Backers of the controversial High Speed 2 (HS2) scheme were dealt a blow this week with news that its economic benefits had been revised down for the second time since January.
The economic appraisal was downgraded after promoter High Speed Two Ltd (HS2 Ltd) and its consultants reexamined two technical reports that had supported transport secretary Justine Greening’s decision to approve the scheme in January.
The two reports were the Model Development Report and the Demand & Appraisal Report and were published for the first time last week. Assumptions were reassessed ahead of publication
The resulting analysis has forced down the benefit to cost ratios (BCRs) to as little as 1.2:1 for the London to West Midlands phase one route and the full “Y” network serving Manchester, Leeds and Sheffield. This is despite the latter previously being thought of as having a more robust economic case than the short phase one route.
The Economic Case for High Speed 2 - Next Steps and Future Updates, also published by HS2 Ltd last week as a result of the amendments, states that: “The process of preparing these documents has identified a small number of areas in the analytical framework where minor technical adjustments should be made, relating to factors including revenue calculations, rail and non-rail demand calculations and the service specifications used.”
These adjustments had “roughly” balanced each other out, it continues, but a further technical adjustment regarding the point in time at which HS2 passenger growth peaks has forced the reduction of 0.2 in the BCR for the London to West Midlands route and 0.3 to 0.4 for the Y network. In January the BCR of the shorter route was revised down to 1.4:1 from 1.6:1 while the BCR for the Y network was put at 1.6:1 having earlier been as high as 2.2:1.
The document stresses that the economic case continues to be reviewed and adds that ahead of the publication of a revised economic case for the Y network - due in early summer - modelling has been altered to account for the latest economic growth predictions.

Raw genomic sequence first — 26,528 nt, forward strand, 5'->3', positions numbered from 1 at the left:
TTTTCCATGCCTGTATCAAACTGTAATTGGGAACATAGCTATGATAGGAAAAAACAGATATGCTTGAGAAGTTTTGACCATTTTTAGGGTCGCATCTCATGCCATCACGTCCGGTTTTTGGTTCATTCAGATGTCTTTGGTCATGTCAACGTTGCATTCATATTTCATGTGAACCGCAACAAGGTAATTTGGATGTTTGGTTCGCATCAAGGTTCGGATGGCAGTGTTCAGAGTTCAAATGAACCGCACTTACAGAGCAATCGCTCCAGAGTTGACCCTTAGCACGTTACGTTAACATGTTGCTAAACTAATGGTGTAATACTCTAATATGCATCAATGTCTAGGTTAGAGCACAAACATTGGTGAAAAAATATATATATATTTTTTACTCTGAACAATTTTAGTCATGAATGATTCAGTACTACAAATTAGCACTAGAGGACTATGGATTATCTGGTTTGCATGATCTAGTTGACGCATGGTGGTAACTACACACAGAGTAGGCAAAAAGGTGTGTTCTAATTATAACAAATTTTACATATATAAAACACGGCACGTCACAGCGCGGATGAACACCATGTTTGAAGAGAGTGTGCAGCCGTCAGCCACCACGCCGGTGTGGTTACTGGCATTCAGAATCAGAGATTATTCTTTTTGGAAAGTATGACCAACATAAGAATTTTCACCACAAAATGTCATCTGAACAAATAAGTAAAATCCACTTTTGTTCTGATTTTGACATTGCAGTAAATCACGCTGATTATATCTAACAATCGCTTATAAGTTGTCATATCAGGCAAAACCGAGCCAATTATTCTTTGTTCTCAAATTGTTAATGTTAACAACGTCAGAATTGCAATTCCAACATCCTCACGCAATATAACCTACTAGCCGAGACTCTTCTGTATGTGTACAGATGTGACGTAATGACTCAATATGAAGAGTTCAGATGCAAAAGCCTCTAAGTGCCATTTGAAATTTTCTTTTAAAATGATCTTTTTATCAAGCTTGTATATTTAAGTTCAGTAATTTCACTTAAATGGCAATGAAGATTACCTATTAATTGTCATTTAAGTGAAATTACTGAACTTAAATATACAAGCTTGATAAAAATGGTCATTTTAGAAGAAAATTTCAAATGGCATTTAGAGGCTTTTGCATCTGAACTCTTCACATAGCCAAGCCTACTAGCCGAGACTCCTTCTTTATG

Greening is expected to respond to HS2 Ltd’s advice on Y network route options in the autumn.
A hybrid bill for the London to West Midlands phase is expected to be introduced by the end of next year with construction set to start in 2017. Construction of the rest of the Y network will not start until 2025.
The Economic Case document also pledges that HS2 Ltd along with the Department for Transport will consider improvements to the modelling through testing more scenarios in relation to market saturation, passenger forecasting and impact of fare growth.
But this latest development will instil little confidence in critics of the scheme.
RAC Foundation director professor Stephen Glaister said in January that the business case, even before the revisions, was “weak at best” while even those who recognise the current unfavourable economic climate is making the case look weaker say they would prefer public money to be focused on projects with a stronger business case.
House of Commons Public Accounts Committee chairman Margaret Hodge previously said that “in constrained times you look for your best value”, which Glaister suggested may instead come from the “scores” of other transport projects, big and small, that would “deliver greater benefits much sooner”.